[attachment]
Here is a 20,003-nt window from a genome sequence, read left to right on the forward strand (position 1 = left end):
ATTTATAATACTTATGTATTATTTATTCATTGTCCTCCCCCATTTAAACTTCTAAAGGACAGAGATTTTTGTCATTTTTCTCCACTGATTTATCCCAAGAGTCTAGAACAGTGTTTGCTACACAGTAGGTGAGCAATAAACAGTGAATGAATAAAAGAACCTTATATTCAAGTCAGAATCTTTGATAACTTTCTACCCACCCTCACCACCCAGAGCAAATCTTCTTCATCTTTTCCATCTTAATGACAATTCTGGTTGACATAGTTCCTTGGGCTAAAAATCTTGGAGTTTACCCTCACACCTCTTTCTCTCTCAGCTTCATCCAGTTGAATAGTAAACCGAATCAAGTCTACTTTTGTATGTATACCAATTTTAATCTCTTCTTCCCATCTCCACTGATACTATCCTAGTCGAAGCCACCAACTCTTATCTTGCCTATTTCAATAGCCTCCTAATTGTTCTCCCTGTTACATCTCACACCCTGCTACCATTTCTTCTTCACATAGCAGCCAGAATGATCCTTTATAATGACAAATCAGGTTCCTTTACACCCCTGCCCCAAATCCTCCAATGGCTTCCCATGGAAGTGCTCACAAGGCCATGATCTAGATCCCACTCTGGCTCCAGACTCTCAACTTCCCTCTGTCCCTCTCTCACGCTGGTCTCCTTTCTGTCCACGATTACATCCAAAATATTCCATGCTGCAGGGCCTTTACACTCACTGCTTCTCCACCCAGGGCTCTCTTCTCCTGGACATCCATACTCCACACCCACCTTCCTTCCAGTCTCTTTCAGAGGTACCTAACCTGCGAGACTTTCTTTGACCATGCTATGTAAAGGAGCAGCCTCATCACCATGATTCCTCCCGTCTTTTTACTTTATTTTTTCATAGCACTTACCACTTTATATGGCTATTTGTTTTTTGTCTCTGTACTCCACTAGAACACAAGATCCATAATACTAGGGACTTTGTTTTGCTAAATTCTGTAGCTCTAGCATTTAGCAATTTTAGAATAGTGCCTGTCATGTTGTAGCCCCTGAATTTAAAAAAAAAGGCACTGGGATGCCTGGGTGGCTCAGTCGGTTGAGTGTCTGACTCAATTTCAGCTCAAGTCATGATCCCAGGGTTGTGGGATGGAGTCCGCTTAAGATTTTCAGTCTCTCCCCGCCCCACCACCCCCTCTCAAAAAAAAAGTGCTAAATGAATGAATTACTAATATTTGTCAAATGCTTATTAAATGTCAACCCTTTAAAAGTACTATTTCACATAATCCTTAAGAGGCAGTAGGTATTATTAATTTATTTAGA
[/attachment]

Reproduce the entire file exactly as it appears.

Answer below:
Here is a 20,003-nt window from a genome sequence, read left to right on the forward strand (position 1 = left end):
ATTTATAATACTTATGTATTATTTATTCATTGTCCTCCCCCATTTAAACTTCTAAAGGACAGAGATTTTTGTCATTTTTCTCCACTGATTTATCCCAAGAGTCTAGAACAGTGTTTGCTACACAGTAGGTGAGCAATAAACAGTGAATGAATAAAAGAACCTTATATTCAAGTCAGAATCTTTGATAACTTTCTACCCACCCTCACCACCCAGAGCAAATCTTCTTCATCTTTTCCATCTTAATGACAATTCTGGTTGACATAGTTCCTTGGGCTAAAAATCTTGGAGTTTACCCTCACACCTCTTTCTCTCTCAGCTTCATCCAGTTGAATAGTAAACCGAATCAAGTCTACTTTTGTATGTATACCAATTTTAATCTCTTCTTCCCATCTCCACTGATACTATCCTAGTCGAAGCCACCAACTCTTATCTTGCCTATTTCAATAGCCTCCTAATTGTTCTCCCTGTTACATCTCACACCCTGCTACCATTTCTTCTTCACATAGCAGCCAGAATGATCCTTTATAATGACAAATCAGGTTCCTTTACACCCCTGCCCCAAATCCTCCAATGGCTTCCCATGGAAGTGCTCACAAGGCCATGATCTAGATCCCACTCTGGCTCCAGACTCTCAACTTCCCTCTGTCCCTCTCTCACGCTGGTCTCCTTTCTGTCCACGATTACATCCAAAATATTCCATGCTGCAGGGCCTTTACACTCACTGCTTCTCCACCCAGGGCTCTCTTCTCCTGGACATCCATACTCCACACCCACCTTCCTTCCAGTCTCTTTCAGAGGTACCTAACCTGCGAGACTTTCTTTGACCATGCTATGTAAAGGAGCAGCCTCATCACCATGATTCCTCCCGTCTTTTTACTTTATTTTTTCATAGCACTTACCACTTTATATGGCTATTTGTTTTTTGTCTCTGTACTCCACTAGAACACAAGATCCATAATACTAGGGACTTTGTTTTGCTAAATTCTGTAGCTCTAGCATTTAGCAATTTTAGAATAGTGCCTGTCATGTTGTAGCCCCTGAATTTAAAAAAAAAGGCACTGGGATGCCTGGGTGGCTCAGTCGGTTGAGTGTCTGACTCAATTTCAGCTCAAGTCATGATCCCAGGGTTGTGGGATGGAGTCCGCTTAAGATTTTCAGTCTCTCCCCGCCCCACCACCCCCTCTCAAAAAAAAAGTGCTAAATGAATGAATTACTAATATTTGTCAAATGCTTATTAAATGTCAACCCTTTAAAAGTACTATTTCACATAATCCTTAAGAGGCAGTAGGTATTATTAATTTATTTAGA